Music

Manu Katche's New Album Drops The 'Sledgehammer'

NPR | Oct. 28, 2012 7:58 a.m.

Contributed By:

NPR Staff

Peter Gabriel has just finished up the 25th-anniversary tour of his blockbuster album So. Manu Katche, the drummer who provided the driving beats for “Sledgehammer” and other songs from that record, was right there with Gabriel, helping him celebrate.

Katche has been a sideman for lots of musicians — from Sting to Joni Mitchell to Tears for Fears — and he’s been busy putting out his own albums, as well. His fourth comes out Tuesday, called simply Manu Katche.

Katche grew up in the suburbs of Paris, the son of a Haitian French mother and an Ivorian father. He started studying piano when he was 7, and eventually went to the Paris Conservatory to study classical percussion and the timpani. Katche says that helped him approach the drums with an ear for melody.

“I’m tuning those drums like a timpani player,” he says. “I’m really aware of the melody of the sound. Even on the cymbals, it’s not just bashing the cymbal; I used splashes with different tones. For me, it’s mainly the approach of the harmonies and melodies and sounds on the drums.”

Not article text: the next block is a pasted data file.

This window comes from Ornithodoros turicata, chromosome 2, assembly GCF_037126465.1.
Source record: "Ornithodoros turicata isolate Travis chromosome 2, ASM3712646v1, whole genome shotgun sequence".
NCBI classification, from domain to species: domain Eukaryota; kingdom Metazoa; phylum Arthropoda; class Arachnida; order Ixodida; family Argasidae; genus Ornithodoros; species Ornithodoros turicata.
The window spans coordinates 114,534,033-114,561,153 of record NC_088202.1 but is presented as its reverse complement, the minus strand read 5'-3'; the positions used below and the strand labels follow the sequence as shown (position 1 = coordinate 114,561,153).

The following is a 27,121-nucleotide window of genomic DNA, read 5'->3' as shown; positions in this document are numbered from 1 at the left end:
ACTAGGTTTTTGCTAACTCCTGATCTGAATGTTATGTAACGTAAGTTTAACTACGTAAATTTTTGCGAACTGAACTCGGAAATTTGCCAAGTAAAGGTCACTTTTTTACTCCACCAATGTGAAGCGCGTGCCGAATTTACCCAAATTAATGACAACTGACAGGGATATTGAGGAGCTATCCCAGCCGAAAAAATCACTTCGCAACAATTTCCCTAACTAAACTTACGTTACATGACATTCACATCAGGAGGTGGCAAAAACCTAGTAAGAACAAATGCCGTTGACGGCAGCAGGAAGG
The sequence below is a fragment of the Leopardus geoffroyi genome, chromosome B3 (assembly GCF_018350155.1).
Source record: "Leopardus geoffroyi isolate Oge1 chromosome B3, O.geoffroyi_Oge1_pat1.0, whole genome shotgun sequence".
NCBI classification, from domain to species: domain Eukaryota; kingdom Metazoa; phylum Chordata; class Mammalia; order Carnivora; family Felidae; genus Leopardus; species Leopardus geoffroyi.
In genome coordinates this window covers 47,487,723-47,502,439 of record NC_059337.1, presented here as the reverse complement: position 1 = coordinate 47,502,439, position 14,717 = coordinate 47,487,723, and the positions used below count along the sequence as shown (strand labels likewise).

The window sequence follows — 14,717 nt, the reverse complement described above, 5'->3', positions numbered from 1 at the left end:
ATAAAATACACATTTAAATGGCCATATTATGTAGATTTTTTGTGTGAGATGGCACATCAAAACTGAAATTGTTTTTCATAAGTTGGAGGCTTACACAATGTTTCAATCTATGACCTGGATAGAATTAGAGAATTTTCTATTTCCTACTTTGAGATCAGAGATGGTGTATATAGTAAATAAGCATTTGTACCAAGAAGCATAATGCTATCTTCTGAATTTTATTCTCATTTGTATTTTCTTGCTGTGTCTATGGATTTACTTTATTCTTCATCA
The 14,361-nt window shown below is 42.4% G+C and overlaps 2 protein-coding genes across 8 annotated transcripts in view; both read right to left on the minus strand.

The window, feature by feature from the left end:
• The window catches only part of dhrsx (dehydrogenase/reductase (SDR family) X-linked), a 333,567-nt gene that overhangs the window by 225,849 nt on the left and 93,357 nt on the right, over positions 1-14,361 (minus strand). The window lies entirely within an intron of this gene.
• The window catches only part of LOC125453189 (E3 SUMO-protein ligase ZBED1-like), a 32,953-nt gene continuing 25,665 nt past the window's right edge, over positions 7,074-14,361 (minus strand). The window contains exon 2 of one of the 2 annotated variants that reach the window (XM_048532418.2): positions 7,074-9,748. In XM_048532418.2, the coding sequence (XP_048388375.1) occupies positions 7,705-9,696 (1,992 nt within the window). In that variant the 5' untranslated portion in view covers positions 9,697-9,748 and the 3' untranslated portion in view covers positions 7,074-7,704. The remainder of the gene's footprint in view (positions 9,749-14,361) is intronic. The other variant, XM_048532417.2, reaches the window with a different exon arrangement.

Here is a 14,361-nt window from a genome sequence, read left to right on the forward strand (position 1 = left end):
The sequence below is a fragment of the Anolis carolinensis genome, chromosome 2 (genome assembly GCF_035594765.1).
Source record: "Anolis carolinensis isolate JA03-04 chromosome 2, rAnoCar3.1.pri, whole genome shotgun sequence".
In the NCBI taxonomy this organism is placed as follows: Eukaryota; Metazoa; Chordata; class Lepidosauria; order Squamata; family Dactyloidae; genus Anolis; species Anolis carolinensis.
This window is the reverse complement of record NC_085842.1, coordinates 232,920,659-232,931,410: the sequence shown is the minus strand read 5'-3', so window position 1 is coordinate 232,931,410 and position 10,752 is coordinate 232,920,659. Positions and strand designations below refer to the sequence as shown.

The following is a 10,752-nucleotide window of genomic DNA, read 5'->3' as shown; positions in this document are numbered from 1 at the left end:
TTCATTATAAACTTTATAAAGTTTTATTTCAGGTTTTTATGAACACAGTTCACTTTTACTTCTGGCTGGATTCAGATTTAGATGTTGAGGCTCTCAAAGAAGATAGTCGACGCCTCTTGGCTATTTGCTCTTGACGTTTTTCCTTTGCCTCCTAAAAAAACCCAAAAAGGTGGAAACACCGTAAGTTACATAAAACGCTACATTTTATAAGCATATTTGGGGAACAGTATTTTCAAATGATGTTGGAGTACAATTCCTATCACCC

On the new album, Katche worked with Norwegian trumpeter Nils Petter Molvaer.

“He sings into his trumpet,” Katche says of Molvaer. “He’s got like a little microphone on the top so you hear him playing a note, and all of the sudden you hear his voice inside the notes, ‘cause he’s kind of looping the sound. He’s really into effects and stuff. It makes it pretty much unique and very original.”

Katche says he feels most fulfilled when a composition he hatched alone is brought to life by a full band.

“All of the sudden, you have those amazing talented musicians who are just going to play it,” he says. “You just listen and think, ‘Wow, this is just beautiful.’ And how privileged I am to have someone playing what I wrote on my little corner in France on my piano, and all of a sudden it sounds just amazingly beautiful.”

Copyright 2012 National Public Radio. To see more, visit http://www.npr.org/.

Comments

blog comments powered by Disqus
Thanks to our Sponsors:
become a sponsor
Thanks to our Sponsors
become a sponsor